And yet, as we discussed the situation further, here’s what really struck me: I told my friends that when I wrote about my decision in my Philadelphia Tribune column in April, a reader assured me that I wouldn’t regret my decision — I would learn to live without baseball.

Well, the reader was right. I’ve moved on, and with much less pain than I anticipated.

Major League Baseball Commissioner Rob Manfred taught me two important things: First, I couldn’t support baseball this season because of his egregious political weaponization of the sport; and second, I can live without it. He taught it to my friends, as well.

Our protest may sound like sour grapes, but truly, it’s a matter of principle. This junk must stop. Enough.     *

Tuesday, 05 October 2021 12:45

Kengor Writes . . .

Kengor Writes . . .

Paul Kengor

Paul Kengor is a professor of political science and the executive director of The Institute for Faith and Freedom at Grove City College, in Grove City, Pennsylvania. These essays are republished from The Institute for Faith and Freedom, an online publication of Grove City College, and The American Spectator. Paul Kengor is the author of God and Ronald Reagan: A Spiritual Life (2004); The Crusader: Ronald Reagan and the Fall of Communism (2007), The Judge: William P. Clark, Ronald Reagan’s Top Hand (Ignatius Press, 2007), and The Communist — Frank Marshall Davis: The Untold Story of Barack Obama’s Mentor (Threshold Editions / Mercury Ink 2012).

Us vs. Them — Why We Remember 9/11 Differently

Editor’s note: This article first appeared in the The Pittsburgh Tribune-Review.

On Sept. 8, 2021, Grove City College President Paul McNulty spoke in downtown Pittsburgh regarding his uniquely fascinating, yet somber, 9/11 experiences. He played an intimate role in the prosecution of the hijackers and their associates as U.S. attorney for the Eastern District of Virginia and deputy attorney general in the Bush administration. The audience was riveted as McNulty walked through the anguished moments from 7:59 a.m. to 10:03 a.m. on Sept. 11, starting with the takeoff of the first hijacked jet and ending with the crashing of the last, Flight 93, in Shanksville.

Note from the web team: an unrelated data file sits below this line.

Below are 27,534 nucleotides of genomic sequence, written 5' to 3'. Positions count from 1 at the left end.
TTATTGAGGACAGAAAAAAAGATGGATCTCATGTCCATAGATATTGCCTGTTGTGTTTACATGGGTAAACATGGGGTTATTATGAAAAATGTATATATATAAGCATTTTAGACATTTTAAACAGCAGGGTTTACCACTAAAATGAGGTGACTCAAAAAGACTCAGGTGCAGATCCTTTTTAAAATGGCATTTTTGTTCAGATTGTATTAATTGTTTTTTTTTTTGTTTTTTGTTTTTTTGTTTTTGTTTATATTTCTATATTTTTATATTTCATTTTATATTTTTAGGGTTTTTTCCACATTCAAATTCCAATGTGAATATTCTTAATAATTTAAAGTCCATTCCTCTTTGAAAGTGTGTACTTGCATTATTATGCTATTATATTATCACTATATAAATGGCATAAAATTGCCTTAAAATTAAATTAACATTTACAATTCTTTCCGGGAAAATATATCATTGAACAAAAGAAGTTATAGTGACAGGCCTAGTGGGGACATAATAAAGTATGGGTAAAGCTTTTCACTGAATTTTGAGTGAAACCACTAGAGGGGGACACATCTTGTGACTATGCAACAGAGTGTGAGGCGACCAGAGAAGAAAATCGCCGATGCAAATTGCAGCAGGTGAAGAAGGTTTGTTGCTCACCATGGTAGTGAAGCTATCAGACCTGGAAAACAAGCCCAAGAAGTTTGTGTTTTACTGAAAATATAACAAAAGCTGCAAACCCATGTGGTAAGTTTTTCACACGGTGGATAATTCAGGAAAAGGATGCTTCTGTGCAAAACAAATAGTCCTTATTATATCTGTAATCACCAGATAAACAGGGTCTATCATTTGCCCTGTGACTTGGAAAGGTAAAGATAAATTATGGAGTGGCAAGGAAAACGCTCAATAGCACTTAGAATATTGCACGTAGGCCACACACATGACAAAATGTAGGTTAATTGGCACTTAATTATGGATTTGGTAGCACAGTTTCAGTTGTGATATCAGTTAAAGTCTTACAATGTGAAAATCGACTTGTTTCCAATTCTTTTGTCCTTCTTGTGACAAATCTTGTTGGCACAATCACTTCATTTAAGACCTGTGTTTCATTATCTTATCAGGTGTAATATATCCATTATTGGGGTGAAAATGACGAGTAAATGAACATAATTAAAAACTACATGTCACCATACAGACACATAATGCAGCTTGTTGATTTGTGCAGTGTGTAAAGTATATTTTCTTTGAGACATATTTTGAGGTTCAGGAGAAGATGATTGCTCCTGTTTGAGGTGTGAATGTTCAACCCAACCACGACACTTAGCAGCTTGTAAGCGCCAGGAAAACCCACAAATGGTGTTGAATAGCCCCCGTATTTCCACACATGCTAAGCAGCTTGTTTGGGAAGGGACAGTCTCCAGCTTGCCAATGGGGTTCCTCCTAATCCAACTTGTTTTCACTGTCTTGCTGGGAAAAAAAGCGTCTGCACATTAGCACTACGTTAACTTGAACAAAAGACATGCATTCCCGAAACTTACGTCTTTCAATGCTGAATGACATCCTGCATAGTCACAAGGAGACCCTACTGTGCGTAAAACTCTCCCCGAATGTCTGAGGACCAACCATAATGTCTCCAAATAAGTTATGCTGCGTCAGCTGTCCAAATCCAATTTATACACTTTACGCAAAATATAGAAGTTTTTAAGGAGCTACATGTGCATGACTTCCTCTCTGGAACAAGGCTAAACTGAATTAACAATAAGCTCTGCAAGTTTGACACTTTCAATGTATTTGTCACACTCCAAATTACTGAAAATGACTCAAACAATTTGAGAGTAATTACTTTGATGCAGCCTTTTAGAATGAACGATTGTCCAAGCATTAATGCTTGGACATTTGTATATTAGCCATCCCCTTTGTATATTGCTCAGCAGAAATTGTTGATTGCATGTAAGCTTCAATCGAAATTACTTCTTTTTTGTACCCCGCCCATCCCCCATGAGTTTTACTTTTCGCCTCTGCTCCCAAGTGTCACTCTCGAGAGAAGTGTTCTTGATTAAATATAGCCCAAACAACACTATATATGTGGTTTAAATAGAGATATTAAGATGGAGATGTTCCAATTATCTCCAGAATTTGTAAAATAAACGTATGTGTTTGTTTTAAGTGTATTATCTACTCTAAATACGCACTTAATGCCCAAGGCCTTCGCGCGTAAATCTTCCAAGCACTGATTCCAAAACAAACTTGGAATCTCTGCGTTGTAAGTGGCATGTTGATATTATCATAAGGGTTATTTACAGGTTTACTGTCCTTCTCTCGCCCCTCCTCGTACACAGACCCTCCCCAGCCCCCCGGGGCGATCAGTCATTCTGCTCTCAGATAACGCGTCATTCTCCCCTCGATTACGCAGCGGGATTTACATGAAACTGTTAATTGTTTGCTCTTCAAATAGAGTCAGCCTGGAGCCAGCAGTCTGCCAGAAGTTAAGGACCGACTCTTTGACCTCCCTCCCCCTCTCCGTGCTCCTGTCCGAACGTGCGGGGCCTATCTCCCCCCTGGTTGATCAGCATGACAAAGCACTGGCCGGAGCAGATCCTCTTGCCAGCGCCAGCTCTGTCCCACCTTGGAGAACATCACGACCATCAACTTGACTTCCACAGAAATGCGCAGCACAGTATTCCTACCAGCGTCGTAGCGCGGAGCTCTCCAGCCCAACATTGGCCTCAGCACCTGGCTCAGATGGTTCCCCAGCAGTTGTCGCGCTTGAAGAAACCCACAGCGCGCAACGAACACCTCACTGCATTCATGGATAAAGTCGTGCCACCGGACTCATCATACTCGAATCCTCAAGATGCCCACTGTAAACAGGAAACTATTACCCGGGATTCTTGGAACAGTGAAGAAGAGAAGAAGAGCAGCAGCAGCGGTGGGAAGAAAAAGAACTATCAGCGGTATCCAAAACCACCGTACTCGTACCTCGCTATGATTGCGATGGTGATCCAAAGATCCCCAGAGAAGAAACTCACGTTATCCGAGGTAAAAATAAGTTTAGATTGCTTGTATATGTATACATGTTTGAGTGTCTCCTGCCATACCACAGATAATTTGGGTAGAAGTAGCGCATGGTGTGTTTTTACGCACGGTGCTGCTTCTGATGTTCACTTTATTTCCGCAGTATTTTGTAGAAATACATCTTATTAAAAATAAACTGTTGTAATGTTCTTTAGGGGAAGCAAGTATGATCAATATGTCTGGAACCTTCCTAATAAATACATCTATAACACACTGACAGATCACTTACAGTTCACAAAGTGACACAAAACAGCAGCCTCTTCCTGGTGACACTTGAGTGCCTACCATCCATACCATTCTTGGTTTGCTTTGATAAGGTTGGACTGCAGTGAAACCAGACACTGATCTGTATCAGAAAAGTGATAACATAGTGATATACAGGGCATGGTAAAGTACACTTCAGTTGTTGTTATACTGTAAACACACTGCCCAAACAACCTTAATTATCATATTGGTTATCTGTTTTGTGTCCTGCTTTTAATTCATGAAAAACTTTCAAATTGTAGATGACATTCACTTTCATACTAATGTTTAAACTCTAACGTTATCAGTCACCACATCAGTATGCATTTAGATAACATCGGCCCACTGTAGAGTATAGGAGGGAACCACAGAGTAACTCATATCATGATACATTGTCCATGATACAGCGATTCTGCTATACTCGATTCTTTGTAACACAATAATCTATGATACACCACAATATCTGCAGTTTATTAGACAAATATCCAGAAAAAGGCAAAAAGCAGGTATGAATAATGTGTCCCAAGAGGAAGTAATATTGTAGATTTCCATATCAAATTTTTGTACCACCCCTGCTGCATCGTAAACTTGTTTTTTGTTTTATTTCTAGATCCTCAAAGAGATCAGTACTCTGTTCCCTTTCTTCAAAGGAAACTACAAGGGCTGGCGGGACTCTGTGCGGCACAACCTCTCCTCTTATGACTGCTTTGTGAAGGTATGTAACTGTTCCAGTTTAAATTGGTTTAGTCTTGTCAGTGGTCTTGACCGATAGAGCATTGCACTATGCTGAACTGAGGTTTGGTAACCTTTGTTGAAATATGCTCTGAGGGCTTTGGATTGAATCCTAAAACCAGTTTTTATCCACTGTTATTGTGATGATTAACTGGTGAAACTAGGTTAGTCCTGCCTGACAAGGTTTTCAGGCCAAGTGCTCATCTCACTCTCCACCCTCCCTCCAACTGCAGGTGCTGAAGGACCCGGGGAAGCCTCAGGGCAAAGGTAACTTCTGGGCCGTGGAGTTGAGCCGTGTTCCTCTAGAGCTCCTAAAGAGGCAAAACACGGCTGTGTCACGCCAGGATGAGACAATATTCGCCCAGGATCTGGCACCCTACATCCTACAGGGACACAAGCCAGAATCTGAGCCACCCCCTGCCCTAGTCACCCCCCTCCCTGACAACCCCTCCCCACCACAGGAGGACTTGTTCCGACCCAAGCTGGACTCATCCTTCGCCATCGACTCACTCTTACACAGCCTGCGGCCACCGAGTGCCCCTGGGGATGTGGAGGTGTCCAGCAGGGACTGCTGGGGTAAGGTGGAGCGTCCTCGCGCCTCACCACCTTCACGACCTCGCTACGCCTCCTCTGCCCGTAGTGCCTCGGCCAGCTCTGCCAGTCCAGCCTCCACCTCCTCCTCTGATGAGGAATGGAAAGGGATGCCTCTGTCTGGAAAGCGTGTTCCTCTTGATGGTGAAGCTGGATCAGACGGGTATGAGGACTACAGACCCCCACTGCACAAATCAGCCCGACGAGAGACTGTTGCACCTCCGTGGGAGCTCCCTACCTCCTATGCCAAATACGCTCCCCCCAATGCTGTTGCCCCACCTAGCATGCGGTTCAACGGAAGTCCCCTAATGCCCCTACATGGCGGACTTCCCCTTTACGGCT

What particularly sticks with me from that talk was the contrast in how the Islamist terrorists view human life versus how we do.

McNulty recounted Osama Bin Laden speaking from his Taliban-controlled sanctuary in Afghanistan in February 1998, where he ordered, “Kill Americans, wherever and whenever.” This was an edict against every American, soldier or civilian, young or old, Marines or babies. On 9/11, they targeted us all.

McNulty recounted the grisly exchange between 9/11 plotter Zacarias Moussaoui and U.S. attorney Robert Spencer on March 23, 2006.

Asked by Spencer if he had any regrets, Moussaoui conceded none: “I just wish it will happen on the 12th, the 13th, the 14th, the 15th, the 16th, the 17th, and I can go on and on. There is no remorse for justice.”

Moussaoui told Spencer that he enjoyed listening to the chilling testimony from Pentagon victims. It made him smile: “I would have even laughed if I didn’t know that I would be kicked out of the court.” Asked Spencer: “You enjoyed seeing the Pentagon on fire?” Moussaoui replied: “My pleasure.”

When asked his reaction to the harrowing testimony of Lt. Col. John Thurman describing crawling out of the building with his face against the floor, Moussaoui sniffed, “He was pathetic. I was regretful he didn’t die.” Asked about those who did die, Moussaoui celebrated: “Make my day.”

To Moussaoui, if only every day could be like 9/11.

“Like it to all happen again, right?” Spencer asked Moussaoui, who affirmed: “Every day.”

In contrast, Paul McNulty recalled how the victims of 9/11 have been remembered by Americans, right down to their scarcest physical remains. He noted that only 1,100 sets of remains were found of the 2,823 who perished under the World Trade Center buildings. Most were pulverized. Among those 1,100, McNulty noted that each time remains were found in subsequent weeks by personnel on site, the entire place silently stood in order, heads bowed, as the remains were slowly carried away from Ground Zero.

The contrast between how one side views human life versus the other could not have been clearer.